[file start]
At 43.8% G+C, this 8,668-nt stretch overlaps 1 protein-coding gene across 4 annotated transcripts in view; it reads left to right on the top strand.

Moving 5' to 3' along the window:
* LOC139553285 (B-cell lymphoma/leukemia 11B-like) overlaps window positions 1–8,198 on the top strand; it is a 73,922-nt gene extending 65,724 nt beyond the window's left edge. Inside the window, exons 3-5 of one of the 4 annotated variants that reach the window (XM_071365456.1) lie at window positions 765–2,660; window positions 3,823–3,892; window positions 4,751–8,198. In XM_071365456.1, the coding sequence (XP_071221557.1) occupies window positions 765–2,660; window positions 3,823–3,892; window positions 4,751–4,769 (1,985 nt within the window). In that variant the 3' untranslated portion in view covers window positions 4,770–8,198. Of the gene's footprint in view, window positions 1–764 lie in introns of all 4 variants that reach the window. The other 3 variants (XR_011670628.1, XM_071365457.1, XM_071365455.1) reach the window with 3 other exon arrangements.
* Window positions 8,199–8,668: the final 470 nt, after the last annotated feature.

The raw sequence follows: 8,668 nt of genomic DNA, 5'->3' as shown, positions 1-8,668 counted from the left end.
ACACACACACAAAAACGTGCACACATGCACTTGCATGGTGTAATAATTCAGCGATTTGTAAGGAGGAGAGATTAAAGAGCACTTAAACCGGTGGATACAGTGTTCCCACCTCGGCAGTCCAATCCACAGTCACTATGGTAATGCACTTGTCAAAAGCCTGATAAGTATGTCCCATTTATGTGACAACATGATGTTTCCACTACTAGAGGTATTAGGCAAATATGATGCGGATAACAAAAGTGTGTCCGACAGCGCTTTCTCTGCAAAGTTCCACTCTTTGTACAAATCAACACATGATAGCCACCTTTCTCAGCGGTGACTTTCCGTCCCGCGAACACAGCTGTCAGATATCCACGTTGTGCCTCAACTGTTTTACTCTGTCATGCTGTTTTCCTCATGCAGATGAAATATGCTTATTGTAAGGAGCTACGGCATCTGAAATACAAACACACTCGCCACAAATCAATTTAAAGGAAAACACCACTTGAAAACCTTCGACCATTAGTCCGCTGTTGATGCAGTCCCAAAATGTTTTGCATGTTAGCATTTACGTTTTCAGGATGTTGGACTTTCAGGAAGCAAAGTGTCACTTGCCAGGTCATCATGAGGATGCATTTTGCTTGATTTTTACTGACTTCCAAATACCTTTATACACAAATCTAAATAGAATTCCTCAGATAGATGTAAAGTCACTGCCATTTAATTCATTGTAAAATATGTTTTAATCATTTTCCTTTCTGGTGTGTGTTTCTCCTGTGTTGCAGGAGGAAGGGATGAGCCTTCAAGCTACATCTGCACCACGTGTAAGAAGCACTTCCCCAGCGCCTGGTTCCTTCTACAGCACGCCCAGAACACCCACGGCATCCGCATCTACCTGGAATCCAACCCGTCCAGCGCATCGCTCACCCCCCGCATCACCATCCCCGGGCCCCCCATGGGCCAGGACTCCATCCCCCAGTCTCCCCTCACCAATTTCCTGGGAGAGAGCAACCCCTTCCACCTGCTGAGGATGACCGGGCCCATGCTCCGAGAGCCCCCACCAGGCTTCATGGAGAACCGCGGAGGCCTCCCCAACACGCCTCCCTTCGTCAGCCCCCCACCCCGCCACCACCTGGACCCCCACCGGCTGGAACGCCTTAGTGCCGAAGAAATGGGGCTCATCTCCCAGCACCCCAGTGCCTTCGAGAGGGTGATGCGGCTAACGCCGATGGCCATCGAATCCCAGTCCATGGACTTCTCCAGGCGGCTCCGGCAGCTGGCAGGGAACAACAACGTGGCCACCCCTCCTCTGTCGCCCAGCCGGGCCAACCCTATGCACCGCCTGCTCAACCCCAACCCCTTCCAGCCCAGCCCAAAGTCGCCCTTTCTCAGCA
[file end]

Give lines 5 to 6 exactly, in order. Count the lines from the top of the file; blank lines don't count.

The raw sequence follows: 8,668 nt of genomic DNA, 5'->3' as shown, positions 1-8,668 counted from the left end.
ACACACACACAAAAACGTGCACACATGCACTTGCATGGTGTAATAATTCAGCGATTTGTAAGGAGGAGAGATTAAAGAGCACTTAAACCGGTGGATACAGTGTTCCCACCTCGGCAGTCCAATCCACAGTCACTATGGTAATGCACTTGTCAAAAGCCTGATAAGTATGTCCCATTTATGTGACAACATGATGTTTCCACTACTAGAGGTATTAGGCAAATATGATGCGGATAACAAAAGTGTGTCCGACAGCGCTTTCTCTGCAAAGTTCCACTCTTTGTACAAATCAACACATGATAGCCACCTTTCTCAGCGGTGACTTTCCGTCCCGCGAACACAGCTGTCAGATATCCACGTTGTGCCTCAACTGTTTTACTCTGTCATGCTGTTTTCCTCATGCAGATGAAATATGCTTATTGTAAGGAGCTACGGCATCTGAAATACAAACACACTCGCCACAAATCAATTTAAAGGAAAACACCACTTGAAAACCTTCGACCATTAGTCCGCTGTTGATGCAGTCCCAAAATGTTTTGCATGTTAGCATTTACGTTTTCAGGATGTTGGACTTTCAGGAAGCAAAGTGTCACTTGCCAGGTCATCATGAGGATGCATTTTGCTTGATTTTTACTGACTTCCAAATACCTTTATACACAAATCTAAATAGAATTCCTCAGATAGATGTAAAGTCACTGCCATTTAATTCATTGTAAAATATGTTTTAATCATTTTCCTTTCTGGTGTGTGTTTCTCCTGTGTTGCAGGAGGAAGGGATGAGCCTTCAAGCTACATCTGCACCACGTGTAAGAAGCACTTCCCCAGCGCCTGGTTCCTTCTACAGCACGCCCAGAACACCCACGGCATCCGCATCTACCTGGAATCCAACCCGTCCAGCGCATCGCTCACCCCCCGCATCACCATCCCCGGGCCCCCCATGGGCCAGGACTCCATCCCCCAGTCTCCCCTCACCAATTTCCTGGGAGAGAGCAACCCCTTCCACCTGCTGAGGATGACCGGGCCCATGCTCCGAGAGCCCCCACCAGGCTTCATGGAGAACCGCGGAGGCCTCCCCAACACGCCTCCCTTCGTCAGCCCCCCACCCCGCCACCACCTGGACCCCCACCGGCTGGAACGCCTTAGTGCCGAAGAAATGGGGCTCATCTCCCAGCACCCCAGTGCCTTCGAGAGGGTGATGCGGCTAACGCCGATGGCCATCGAATCCCAGTCCATGGACTTCTCCAGGCGGCTCCGGCAGCTGGCAGGGAACAACAACGTGGCCACCCCTCCTCTGTCGCCCAGCCGGGCCAACCCTATGCACCGCCTGCTCAACCCCAACCCCTTCCAGCCCAGCCCAAAGTCGCCCTTTCTCAGCA